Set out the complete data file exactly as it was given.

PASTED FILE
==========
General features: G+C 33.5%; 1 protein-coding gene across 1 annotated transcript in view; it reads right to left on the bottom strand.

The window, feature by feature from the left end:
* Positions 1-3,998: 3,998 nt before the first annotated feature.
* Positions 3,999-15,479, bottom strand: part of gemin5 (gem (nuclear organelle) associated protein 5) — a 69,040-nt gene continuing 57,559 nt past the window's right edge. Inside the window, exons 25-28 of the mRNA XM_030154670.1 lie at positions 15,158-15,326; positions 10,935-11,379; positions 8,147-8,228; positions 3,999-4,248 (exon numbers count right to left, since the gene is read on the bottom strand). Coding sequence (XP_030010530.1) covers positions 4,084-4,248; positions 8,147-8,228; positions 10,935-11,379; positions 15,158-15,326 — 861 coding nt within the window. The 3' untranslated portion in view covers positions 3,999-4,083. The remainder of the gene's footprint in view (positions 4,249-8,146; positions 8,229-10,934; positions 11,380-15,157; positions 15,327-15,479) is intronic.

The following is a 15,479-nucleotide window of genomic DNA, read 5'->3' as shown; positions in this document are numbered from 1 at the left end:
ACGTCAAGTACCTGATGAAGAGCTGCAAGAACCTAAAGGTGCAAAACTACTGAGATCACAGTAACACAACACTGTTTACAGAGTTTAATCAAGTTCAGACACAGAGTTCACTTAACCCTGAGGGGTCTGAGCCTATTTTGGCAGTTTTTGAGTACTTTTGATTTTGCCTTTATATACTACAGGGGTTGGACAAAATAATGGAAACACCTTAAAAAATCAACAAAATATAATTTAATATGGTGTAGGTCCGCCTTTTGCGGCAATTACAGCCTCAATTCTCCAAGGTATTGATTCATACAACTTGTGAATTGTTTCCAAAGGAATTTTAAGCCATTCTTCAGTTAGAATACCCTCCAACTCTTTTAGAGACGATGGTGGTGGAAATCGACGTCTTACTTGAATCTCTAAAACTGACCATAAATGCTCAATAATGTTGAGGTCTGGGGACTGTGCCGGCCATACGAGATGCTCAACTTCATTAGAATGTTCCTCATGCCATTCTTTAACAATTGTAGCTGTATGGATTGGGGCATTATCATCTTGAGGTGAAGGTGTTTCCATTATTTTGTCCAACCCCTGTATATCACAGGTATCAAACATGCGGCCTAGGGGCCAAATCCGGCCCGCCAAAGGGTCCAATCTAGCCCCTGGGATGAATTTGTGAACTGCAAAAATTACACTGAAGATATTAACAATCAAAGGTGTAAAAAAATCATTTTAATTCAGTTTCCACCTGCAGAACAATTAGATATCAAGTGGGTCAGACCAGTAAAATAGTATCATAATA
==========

General features: G+C 33.5%; 1 protein-coding gene across 1 annotated transcript in view; it reads right to left on the bottom strand.

The window, feature by feature from the left end:
* Positions 1-3,998: 3,998 nt before the first annotated feature.
* Positions 3,999-15,479, bottom strand: part of gemin5 (gem (nuclear organelle) associated protein 5) — a 69,040-nt gene continuing 57,559 nt past the window's right edge. Inside the window, exons 25-28 of the mRNA XM_030154670.1 lie at positions 15,158-15,326; positions 10,935-11,379; positions 8,147-8,228; positions 3,999-4,248 (exon numbers count right to left, since the gene is read on the bottom strand). Coding sequence (XP_030010530.1) covers positions 4,084-4,248; positions 8,147-8,228; positions 10,935-11,379; positions 15,158-15,326 — 861 coding nt within the window. The 3' untranslated portion in view covers positions 3,999-4,083. The remainder of the gene's footprint in view (positions 4,249-8,146; positions 8,229-10,934; positions 11,380-15,157; positions 15,327-15,479) is intronic.

The following is a 15,479-nucleotide window of genomic DNA, read 5'->3' as shown; positions in this document are numbered from 1 at the left end:
ACGTCAAGTACCTGATGAAGAGCTGCAAGAACCTAAAGGTGCAAAACTACTGAGATCACAGTAACACAACACTGTTTACAGAGTTTAATCAAGTTCAGACACAGAGTTCACTTAACCCTGAGGGGTCTGAGCCTATTTTGGCAGTTTTTGAGTACTTTTGATTTTGCCTTTATATACTACAGGGGTTGGACAAAATAATGGAAACACCTTAAAAAATCAACAAAATATAATTTAATATGGTGTAGGTCCGCCTTTTGCGGCAATTACAGCCTCAATTCTCCAAGGTATTGATTCATACAACTTGTGAATTGTTTCCAAAGGAATTTTAAGCCATTCTTCAGTTAGAATACCCTCCAACTCTTTTAGAGACGATGGTGGTGGAAATCGACGTCTTACTTGAATCTCTAAAACTGACCATAAATGCTCAATAATGTTGAGGTCTGGGGACTGTGCCGGCCATACGAGATGCTCAACTTCATTAGAATGTTCCTCATGCCATTCTTTAACAATTGTAGCTGTATGGATTGGGGCATTATCATCTTGAGGTGAAGGTGTTTCCATTATTTTGTCCAACCCCTGTATATCACAGGTATCAAACATGCGGCCTAGGGGCCAAATCCGGCCCGCCAAAGGGTCCAATCTAGCCCCTGGGATGAATTTGTGAACTGCAAAAATTACACTGAAGATATTAACAATCAAAGGTGTAAAAAAATCATTTTAATTCAGTTTCCACCTGCAGAACAATTAGATATCAAGTGGGTCAGACCAGTAAAATAGTATCATAATA